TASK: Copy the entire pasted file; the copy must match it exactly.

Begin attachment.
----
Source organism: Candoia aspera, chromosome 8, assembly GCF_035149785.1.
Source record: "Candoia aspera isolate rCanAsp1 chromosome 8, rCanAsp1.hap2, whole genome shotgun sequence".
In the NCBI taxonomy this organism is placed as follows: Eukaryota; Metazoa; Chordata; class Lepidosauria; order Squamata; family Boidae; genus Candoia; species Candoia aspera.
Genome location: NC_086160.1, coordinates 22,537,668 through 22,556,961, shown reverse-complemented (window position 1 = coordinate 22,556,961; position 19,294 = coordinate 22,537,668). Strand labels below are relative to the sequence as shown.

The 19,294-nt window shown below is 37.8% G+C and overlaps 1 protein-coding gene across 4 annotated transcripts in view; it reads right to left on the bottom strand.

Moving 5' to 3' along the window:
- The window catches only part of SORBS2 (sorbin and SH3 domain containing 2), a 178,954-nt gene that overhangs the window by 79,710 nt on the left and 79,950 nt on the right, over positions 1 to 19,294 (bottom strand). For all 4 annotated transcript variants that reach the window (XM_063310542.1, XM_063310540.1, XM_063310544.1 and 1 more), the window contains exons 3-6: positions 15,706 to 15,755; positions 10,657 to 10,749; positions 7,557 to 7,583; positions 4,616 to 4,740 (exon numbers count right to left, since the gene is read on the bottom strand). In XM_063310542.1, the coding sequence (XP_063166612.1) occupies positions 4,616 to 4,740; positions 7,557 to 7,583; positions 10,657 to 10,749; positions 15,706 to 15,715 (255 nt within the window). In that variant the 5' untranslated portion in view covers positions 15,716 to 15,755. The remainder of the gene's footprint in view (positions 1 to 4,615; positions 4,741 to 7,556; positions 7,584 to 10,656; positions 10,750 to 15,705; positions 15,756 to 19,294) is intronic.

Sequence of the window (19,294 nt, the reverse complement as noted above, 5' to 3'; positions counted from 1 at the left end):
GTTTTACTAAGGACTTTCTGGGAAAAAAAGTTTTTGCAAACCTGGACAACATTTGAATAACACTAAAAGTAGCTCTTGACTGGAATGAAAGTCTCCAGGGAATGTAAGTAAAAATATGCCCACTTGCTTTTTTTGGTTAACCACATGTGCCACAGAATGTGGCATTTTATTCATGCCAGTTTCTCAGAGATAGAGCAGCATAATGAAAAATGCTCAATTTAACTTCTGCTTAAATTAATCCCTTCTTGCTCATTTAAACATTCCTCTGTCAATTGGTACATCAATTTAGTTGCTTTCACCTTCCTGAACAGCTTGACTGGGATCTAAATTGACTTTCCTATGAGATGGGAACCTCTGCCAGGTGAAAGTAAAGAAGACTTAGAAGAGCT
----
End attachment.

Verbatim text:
Source organism: Candoia aspera, chromosome 8, assembly GCF_035149785.1.
Source record: "Candoia aspera isolate rCanAsp1 chromosome 8, rCanAsp1.hap2, whole genome shotgun sequence".
In the NCBI taxonomy this organism is placed as follows: Eukaryota; Metazoa; Chordata; class Lepidosauria; order Squamata; family Boidae; genus Candoia; species Candoia aspera.
Genome location: NC_086160.1, coordinates 22,537,668 through 22,556,961, shown reverse-complemented (window position 1 = coordinate 22,556,961; position 19,294 = coordinate 22,537,668). Strand labels below are relative to the sequence as shown.

The 19,294-nt window shown below is 37.8% G+C and overlaps 1 protein-coding gene across 4 annotated transcripts in view; it reads right to left on the bottom strand.

Moving 5' to 3' along the window:
- The window catches only part of SORBS2 (sorbin and SH3 domain containing 2), a 178,954-nt gene that overhangs the window by 79,710 nt on the left and 79,950 nt on the right, over positions 1 to 19,294 (bottom strand). For all 4 annotated transcript variants that reach the window (XM_063310542.1, XM_063310540.1, XM_063310544.1 and 1 more), the window contains exons 3-6: positions 15,706 to 15,755; positions 10,657 to 10,749; positions 7,557 to 7,583; positions 4,616 to 4,740 (exon numbers count right to left, since the gene is read on the bottom strand). In XM_063310542.1, the coding sequence (XP_063166612.1) occupies positions 4,616 to 4,740; positions 7,557 to 7,583; positions 10,657 to 10,749; positions 15,706 to 15,715 (255 nt within the window). In that variant the 5' untranslated portion in view covers positions 15,716 to 15,755. The remainder of the gene's footprint in view (positions 1 to 4,615; positions 4,741 to 7,556; positions 7,584 to 10,656; positions 10,750 to 15,705; positions 15,756 to 19,294) is intronic.

Sequence of the window (19,294 nt, the reverse complement as noted above, 5' to 3'; positions counted from 1 at the left end):
GTTTTACTAAGGACTTTCTGGGAAAAAAAGTTTTTGCAAACCTGGACAACATTTGAATAACACTAAAAGTAGCTCTTGACTGGAATGAAAGTCTCCAGGGAATGTAAGTAAAAATATGCCCACTTGCTTTTTTTGGTTAACCACATGTGCCACAGAATGTGGCATTTTATTCATGCCAGTTTCTCAGAGATAGAGCAGCATAATGAAAAATGCTCAATTTAACTTCTGCTTAAATTAATCCCTTCTTGCTCATTTAAACATTCCTCTGTCAATTGGTACATCAATTTAGTTGCTTTCACCTTCCTGAACAGCTTGACTGGGATCTAAATTGACTTTCCTATGAGATGGGAACCTCTGCCAGGTGAAAGTAAAGAAGACTTAGAAGAGCT